The Algona Upper Des Moines from Algona, Iowa on November 30, 1898 · Page 1
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The Algona Upper Des Moines from Algona, Iowa · Page 1

Algona, Iowa
Issue Date:
Wednesday, November 30, 1898
Page 1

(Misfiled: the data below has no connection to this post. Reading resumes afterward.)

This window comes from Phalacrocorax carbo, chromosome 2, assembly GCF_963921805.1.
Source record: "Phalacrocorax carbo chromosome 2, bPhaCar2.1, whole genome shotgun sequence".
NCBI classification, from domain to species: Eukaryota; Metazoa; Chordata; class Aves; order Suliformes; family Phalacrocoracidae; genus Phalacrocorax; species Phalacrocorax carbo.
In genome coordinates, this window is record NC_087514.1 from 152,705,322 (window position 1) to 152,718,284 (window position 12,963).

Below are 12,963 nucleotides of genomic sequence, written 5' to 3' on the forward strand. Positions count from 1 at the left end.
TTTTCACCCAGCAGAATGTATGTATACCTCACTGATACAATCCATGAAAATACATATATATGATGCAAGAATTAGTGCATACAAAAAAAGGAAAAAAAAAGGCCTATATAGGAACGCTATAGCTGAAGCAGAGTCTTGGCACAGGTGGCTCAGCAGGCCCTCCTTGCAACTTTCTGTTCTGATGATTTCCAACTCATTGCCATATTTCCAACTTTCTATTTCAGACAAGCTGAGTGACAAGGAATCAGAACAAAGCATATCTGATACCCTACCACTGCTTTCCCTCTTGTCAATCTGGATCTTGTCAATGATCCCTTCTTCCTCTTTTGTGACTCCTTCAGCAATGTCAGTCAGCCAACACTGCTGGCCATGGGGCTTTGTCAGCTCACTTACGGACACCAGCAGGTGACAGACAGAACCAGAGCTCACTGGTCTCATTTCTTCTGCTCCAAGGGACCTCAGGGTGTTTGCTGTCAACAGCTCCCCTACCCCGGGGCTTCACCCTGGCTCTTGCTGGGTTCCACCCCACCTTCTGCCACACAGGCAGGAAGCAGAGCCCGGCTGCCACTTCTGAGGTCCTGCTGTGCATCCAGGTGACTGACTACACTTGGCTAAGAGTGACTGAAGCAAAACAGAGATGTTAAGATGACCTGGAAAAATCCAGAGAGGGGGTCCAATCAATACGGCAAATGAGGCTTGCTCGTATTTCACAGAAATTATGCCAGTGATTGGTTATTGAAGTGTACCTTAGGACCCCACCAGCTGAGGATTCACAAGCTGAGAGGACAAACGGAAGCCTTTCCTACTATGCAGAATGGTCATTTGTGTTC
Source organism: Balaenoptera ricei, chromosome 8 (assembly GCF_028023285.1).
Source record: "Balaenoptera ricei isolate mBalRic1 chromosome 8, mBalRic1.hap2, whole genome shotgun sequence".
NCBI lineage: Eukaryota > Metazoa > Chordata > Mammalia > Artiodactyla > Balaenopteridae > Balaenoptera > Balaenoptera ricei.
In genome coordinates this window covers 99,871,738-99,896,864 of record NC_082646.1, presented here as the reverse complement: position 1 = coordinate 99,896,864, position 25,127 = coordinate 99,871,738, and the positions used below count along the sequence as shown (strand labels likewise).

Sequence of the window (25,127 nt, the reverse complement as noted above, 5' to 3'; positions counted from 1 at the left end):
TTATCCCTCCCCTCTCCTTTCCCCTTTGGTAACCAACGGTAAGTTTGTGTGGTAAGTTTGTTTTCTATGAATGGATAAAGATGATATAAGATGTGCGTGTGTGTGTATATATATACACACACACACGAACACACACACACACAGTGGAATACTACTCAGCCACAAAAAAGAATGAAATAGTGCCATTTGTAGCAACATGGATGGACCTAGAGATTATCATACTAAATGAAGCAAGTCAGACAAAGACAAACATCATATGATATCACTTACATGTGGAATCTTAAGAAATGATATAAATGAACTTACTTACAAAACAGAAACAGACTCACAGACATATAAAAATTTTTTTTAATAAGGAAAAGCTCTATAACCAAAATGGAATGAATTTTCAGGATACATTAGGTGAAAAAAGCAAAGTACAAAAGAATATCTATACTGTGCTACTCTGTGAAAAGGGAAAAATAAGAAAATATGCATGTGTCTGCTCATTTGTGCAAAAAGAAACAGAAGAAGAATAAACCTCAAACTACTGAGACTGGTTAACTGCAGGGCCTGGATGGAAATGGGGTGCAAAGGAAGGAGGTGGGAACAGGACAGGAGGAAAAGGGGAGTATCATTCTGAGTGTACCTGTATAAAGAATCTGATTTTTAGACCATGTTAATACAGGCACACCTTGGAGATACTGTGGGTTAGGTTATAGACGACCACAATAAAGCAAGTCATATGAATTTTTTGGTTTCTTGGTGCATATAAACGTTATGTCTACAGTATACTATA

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?ABLISHED 1865. ALGONA, IOWA, WEDNESDAY, NOVEMBER 80, 1898. VOL. BlSHSlB ji * ' ' / A • - / - A niee new line of 2-lb cans of j i' Raspberries, Blackberries, ' .1 4 ' ' .Strawberries, Gooseberries, Blueberries. Only 12 and one-half cents a can. ?^/ J .' $*• M. Z. Grove & Son. 1 REMEMBER^ Galbraith's Sale A Bucket of Good Coal is worth two of cheap coal, for the reason that all cheap coal contains a fur larger per cent, of slate, stone, and other impurities, therefore do not think you have made $2 when you buy a ton of Iowa coal for $3.60 instead of paying $5.50 for Hocking. We believe the best is the cheapest. Try some and be convinced. Orders given prompt attention. Telephone No. 30. F. S. NORTON, The Cash Coal Dealer. Special Sale OP.. FOR THIRTY Df\YS. As we are overstocked with heavy winter goods, such as Will continue all next week. Ribbons at IBo per yard; special value in bright plaid Tafietas and fancy stripes at jjjtt opportune time, when ribbons are in '. jjSUCh demand; the regular price is 30 to 40c ' s per yard. j ^ Calico, 8c per yard, reduced from 5c; will sell no more than 20 yards to any one per- 'son. ' Flannelettes at 5c per yard, regular price 10tol2>£c. Outing flannel 3c, formerly ;8pld at 5 to 8c; we can only sell 20 yards of ;.this to any one person. Child's underwear 15c, worth 25c. Meu's underwear 15c, worth 25 to 30c. Ladies' jackets $5, reduced from $10. Ladies' jackets $7, reduced from $12. Ladies' jackets $3, reduced from $5.50. Ladies' jackets §8, reduced from $16. Ladies' cloth capes $1.50, reduced from S3. „. Ladies' cloth capes $4, reduced from $8.50. Ladies' fur capes $5, regular price $10. Ladies' fur capes $12, regular price 828.50. Some ladies' long cloaks $1.50, worth $8 to $10. And another lot of long cloaks for $1, worth from $4 to $8. If you are in need of anything in the cloak, cape or jacket line it will pay you to see our line, on which we are slaughtering the prices. Ladies' fine hand welt shoes $2.61, worth $4.00. Ladies' flue shoes $1.25, worth $2.50 to $3. Ladies' corsets, one lot 50c, worth $1. Ladies' corsets, another Iot25c, worth 50. Don't fail to come and see the bargains. G. L. Galbraith & Co. fr P fej J. Z 1 . CJmschilles, Q. 0. Hudson, T. H. Lantry, James Patterson, President. Vice President. Treasurer. Secretary. ALGONA MILLING COMPANY. [INCORPORATED,] HIGHEST PRICES PAID for all kinds of Grain and Seeds. Dealers in Hard and Soft Coal. Manufacturers of Strictly High-giade Flour. Special attention paid to the Grist Business. Owing to the large and constantly increasing demand for our superior grade of flour we are enabled to offer from 5 to 10 cents per bushel above the market price for good wheat. F. W. DINQLEY, Manager. the first and most natural inclination is to . Find the Latest. You don't have to look around a little bit to accomplish that most desirable result. We have the up-to-date goods in Pattern Hats, Trimmed Hats, and really all the late, stylish, and nobby things in millinery. You must see the goods to know their real worth and quality. We have a line of cheap sailor hats—worth twice their cost. Flannels, Blankets, Quilts, Shawls, Cloaks, 0 NSURANCE. Also Land, Loan and Collection Business.. Office over Algona, State Bank. Farmers' of Cedar Rapids, Phoenix of Hartford, Hanover of New York, Minnesota Fire, Minneapolis, Rockford of Rockford, Lloyd's Plate Glass of New York, United States Life of New York. GEO. M. BAILEY. FINANCIAL, Kossuth County State Bank, LJ, $eo,ooo. Deposits received, money loaned, foreign and domestic exchange bought and sold. Qolleo tlons made promptly, and a general banking business transacted. Passage tickets to or from the old countries sold at lowest rates. WM. H. INGBAJ1, President; T. CHRISCHIL1ES, Vice Pres; LEWIS H. SMITH. Cashier Directors—Wm. H. Ingham, John G. Smith, J. B. Jones, T, Ohrisohillea, Lewis H. Smith, J. •W. Wadsworth, Barnet Devine, First National Bank of Algona. CAPITAL 150,000 AMBROSE A.. CALL .' •'• ... Proficient I JTJf. K. FERGUSON Cashier D.S,SUXOafKS. Yice PresMmt I OB48. A. PALMES.. AsVfotand OwK Directors—B. H. Hutching, S. A. Ferguson, Philip Porweller, F. H. Vesper, Ambrose A. gall, B. B;. Spencer, Wm. g, Ferguson. Money alw»y« on hand to loan at reasonable rates to parties furnishing first-class security, Special attention given to collections. , TURKEY IS ON TOP at this season of the year. The Thanksgiving feast would be incomplete without a line, juicy bird. Ours is the place to get that kind, and moats of every description. Come and see. MOE BROS. Bicycles Repaired, Bicycles for Rent Saws Filed. Sale, Overcoats, Fur Coats, Men's and Boys' Suits, Caps, Gloves and Mittens, we have decided to place the entire stock on the market at a great reduction in prices for cash. We invite the public to come in and look at our large stock of A 8tJOO£S8|flL OAttfllVAL Tlie Merchants' carnival Given By the Ep-worth League WhB a Great Success. The opera house was crowded Friday evening for the merchants' carnival, and for two hours the audience was entertained by a pretty spectacle. The costumes, the marches, and the Verses were all heartily applauded and were all worthy of it. Some of the designs and announcements were mord catchy than others, but all were so good that comparison would be difficult. G. E William's little boy as a coon bootblack, however, can be praised by himself. He furnished lots of amusement and is an actor. Mrs. Tribon represented "America" and Miss Gould "Cuba." The following ladies toolc part in the marches representing business firms: E. J Gllraoro, Florence Cowan; J. A. Brownell, Georgie Ficher; Chrischilles & Herbst, Llllle Randall; W. J. Studley Mrs. Frank Grose; Kraft Clothing Co., Alice Minkler: J. W. Hobinson, Abra Robinson; Galbraith &Co., Ruth Purvis; Mateon & McCn.ll, Cora Lang; D B. Avoy, Addle Ayey; Sotchell & Setcholl, Kate Lantry; C. M. Doxsee, Mrs. Fred Fuller; Peterson's dressmaking, Miss Peterson; C. N. Rosewall, Mrs. Rosewall; Sheetz, Mamie Olmpln; First Nat. Bank, Cornelia Arnold; F. S. Norton, Mrs. Mny Newton; Dr. Morse, Nellie Sessions: John Cronin, Lulu Newcomb; W. A. Ladendorff, Bertha Tellier; F. L. McComb, Florence Sarchett; Walker Bros., Hattie Burg; J. R. .Laird, Ethel Laird; Tillotson, Miss Evans; W. E. Naudain, Ida Schichtl; A. L. Peterson, Mrs. Peterson; E. & F. Drug Store, Eva St. John; C. C. Samson, Pearl Lovell; UPPER DES MOINES, Edith Williams Danson & Butler, Mae Edmonds; F. Parish, Myrtle Parish; Republican, Jonnio Patterson; Henderson's dress making, Emma Henderson; "Kash Savin Stor," Eva Randall; Brown's Livery, Anna Hill; Klnnle's Livery, Lola Lang; G. E. Williams, Pluma Hall; Hnggard & Peek, Emnm Whitman; Wra.Rlpko, Edna Walters; Samson & Paine, Lulu Paine; Barton & Crabtree, Mrs. Barton; Carl. Wauge, Pearl Patterson; Jno. Goeders, Mary Johnson; Farmers' Milling' Co., Gertie Parish; Chas. Rose wall, Nettle Benjamin; Spurbeck & Lambert, Melissa Merrlam; Dr. Glasler, Mrs. Glasler; MilwaukeeRailroad, Annabel Hedrlok; The Epworth League Chapter, Gusta Tieohen. The carnival was given under the auspices of the Epvvorth League of the Methodist church, and the proceeds are to be part of the $2,200 that Is to go to the new pipe organ. About 8125 was netted. Mrs. Day had charge of the carnival from the beginning and is entitled to great praise for its .success. It went through without a hitch or break, and both in design and execution was one of the most attractive spectacles ever witnessed in Algona. efs' Institute supplements to the Horae- Stead, together with TflB 'UPPftB DfiS MOINES will cost our subscribers but $2 a year. By .adding 36 Cetits to the pHce of THE UPPER DBS MOINES the i-eade* can have the State Register. Defl Moinea Capital, or Chicago Into? Ocean, $1.85 (of both papers. By add* ing 86 cents to the Homestead oombt- nation the reader may also have either of these weeklies. We have special clubbing fates with all the publications foreign or domestics that circulate in Kossuth county. We can get any paper or magazine In afly language at a price cheaper than it would otherwise cost the reader. We give the benefl.t of the reduction to them. THE BELMOND WINS. Amsterdam Township Votes the Tax By n Good Majority. Word comes this morning that the Bolmond tax carried In Amsterdam township by a vote of 96 to 46. Prairie votes next week Saturday. . SUDDEN DEATH OP PITT ORAVATH J. L EDMONDS, ALGONA, IOWA, Two doors south of U. P. M. office. tt anJUHreetori— • A. D. Clarke, President, 0.0. Chubb, Vice Prest,, Tb.08. B. Lantry, Cashier, Geo. L. Galbraith, • Fred. M. Mll*^* MyronSc CASH .CAPITAL, 150,000. General* • LOOK TO YOUR EYES. wv sr. RSPSSJB, Opthalmic Optician. The most difficult cases of children a specialty, Do your eyes ache, snjarf, water, become in- ?t m ^',°? p A 1?i }n the "yeball, orbit, tenjple or forehead? If so you should consult a competent optician, with the latest scientific method of correcting all errors of refraction, examination and consultation free. Office over B. J.GHmore's store, Algosa, Iowa. • • ** and see what we will and can do for you. Remember all must go—no reserve in this sale. Yours for business, TEAMP MAKES A BIG HAUL, Steals $1,J3OO of Notes and $<IO In Money at Walter Spurbecli's—No Clue la Left. Saturday afternoon someone entered the Spurbeck home north of the Northwestern depot and took Charlie Ingersoll's vest In which were $1,800 of notes, In money, a gold watch chain. The theft was not dlscovored until about 6 o'clock and no trace of the thief can be got. Whoever did the job was evidently liesurely about it. He went out on the the porch and got a pan of milk, brought it in, and ate crackers and milk awhile as a starter. He also visited the girl's room up stairs and toolc $2.50 In money that belonged to her. The suspicion is that a tramp did the work. Four came in at 4 o'clock on a freight and one was arrested as a vagrant. One begged a meal at Jay Mo- Call's and another doubtless went to the Spurbeck house and found it vacant. The three who were not arrested got away on the Northwestern train south, and no trace of them has been found, The notes were all fortunately past due, so they cannot be bought by third parties without notice. Mr. Ingersoll has copies so he will lose nothing. All he Is out is the vest and the $40. RAILWAY NOTES. Clear Lake Mirror; Algona will be something of a railroad town after this year if the Iowa Central should be extended from Belmond and the Chicago & Northwestern from Deniaon, Corwlth Crescent: G. C. Call says that the Northwestern does not move in a secret and mysterious Way (Tom) its lines to build. It seems that the Amsterdam people looked at it in the same Way. Spirit Lake Beacon: The railroad situation in the Tenth district is exceedingly interesting, but too complicated for explanation. A Beacon man this week gathered up a pile of papers from Algona, Britt, Fort Dodge, Pooa- hontaa, Denison, Sao City and elsewhere in pursuit of a determination to reach an understanding of the whole business. The mope be read the more he was muddled with accounts of the various projects—North western," Rook Island, Burlington, Illinois Central, Iowa Central, Slippery Elm—and final' ly gave up in utter despair. It seems certain, however, that when spring opens all the roads mentioned either will or won't build to the towns named ov somewhere else. OSEAP, Upper Pw Alpines csw Supply Qeadtnit Mntter Cneap-spjne Clubbing R»teg The Former Editor of The Upper DesMoliioa Dies at His Home In Whitewater. A telegram Monday morning announced to R. B. Warren that Pitt Cruvath was dying at his home la Whitewater, Wls. Mr. and Mrs. Warren took the evening train east, arriving at 6 o'clock yesterday morning. A telegram from Mr. Warren to THE UPPER DBS MOINES states that Mr. Cravath died at 8 o'clock Monday evening as the result of an over-dose of laudanum. The funeral will be held this afternoon at 8 o'clock. The news of Mr. Cravath's death will come as a shook to many friends in Algona. The loss of his wife recently they knew to be a great blow to him, but even his nearest relatives did not anticipate auch sudden collapse. He was to have visited in Algona soon, and his letters received here indicated that he was bearing up bravely in hla loneliness. THE UPPER DES MOINES does not have at this time any sufficient information at hand from which to give an account of hie life. He was in the neighborhood of . 67 years of age. It was in 1872 that he came to Algona, and for a time engaged in the practice of law with Chas. Birge. In 1875 he bought THE UPPER DES MOINES of J. H. Warren and until 1879 was its editor and owner. Shortly after selling the paper he returned to Whitewater, where he has since lived, frequently visiting In Algona. Before coming west he had held an Important state office in Louisiana in reconstruction days, and had spent some years In the south. Mr. Cravath was a clear headed lawyer, an exceptionally bright newspaper paragrapher, he had great talent in many lines. He was a friendly man, social and jovial, always looking on the bright side and making life pleasant for those about him. Hie lonely death will appeal to all who knew him, and cause a feeling of unaffected sorrow. A DELIBERATE ACT. From a letter received this morning from Mr. Warren we quote a paragraph showing how deliberately Mr. Cravath arranged his departure: "He took a dose of laudanum, added to which ho made assurance doubly sure by flxliipr the coal stove so that the room would rapidly and surely fill with coal gas. Before doing this he fastened the room tightly so no gas could escape. As nearly as can be known he did these things about 10:30 Sunday night, deliberately undressing and lying down on«a rug in: front of the stove (in the bath room) to await results. His death came at 8 p. m. Monday. He wrote many letters to family and friends— the burden of them all being that he hoped he was going to Join his wife, an act whioh had been with him a fixed determination during the past thirty years. In one letter he says: "Before iny wife's death I was of the opinion that all individuality ceased with death. Before the burial I was convinced that individual life is continuous. I should then have followed her in despair; I now follow her in hope." It was one 01 the most deliberately planned and executed suicides of which there is a record. •THE WEEK'S MEETINGS. W. .C. T. U. meets at Miss Setohell'a tomorrow at 3 o'clock. The Catholic ladies will serve an oyster supper at the Howe restaurant building, Deo, 10, open from 6 o'clock. All invited. Dr. Day's theme for morning discourse next Sunday will be "An Old Fashioned Christian." Evening, "The Divinity of Christ." All are invited. The ladies of the Congregational so- oiety will serve a chicken pie supper Thursday evening at 6 o'clock in the church parlors. Everyone cordially invited. Services at the Congregational church at IX a. m,, sermon, "The Church in Society." Annual collection for home missions. Evening, "Jesus' Appeal to Miracles." Sermon themes at the Baptist church, next Sunday will be, morning, •' Obedience a Test of Love." Evening, "Sin, Its Nature, Extent, and consequences." This is the fifth of the 0. 0. 0, series. Covenant meeting on Saturday at 8 p. m. Friday afternoon, Deo. $, the following program will be given at th.9 reading room: Literary and Political Influence of the French Salons, Mrs. Swotting; Reading from Evangelj,ne. Mrs. M- D. Ford; quotations from • Ewenent Women. Meetipgs at the Free church next Sunday at II o'clock at 1:30. Rev. F. Parr, Swlay ' missionary, will be present to/feal i a, Sunda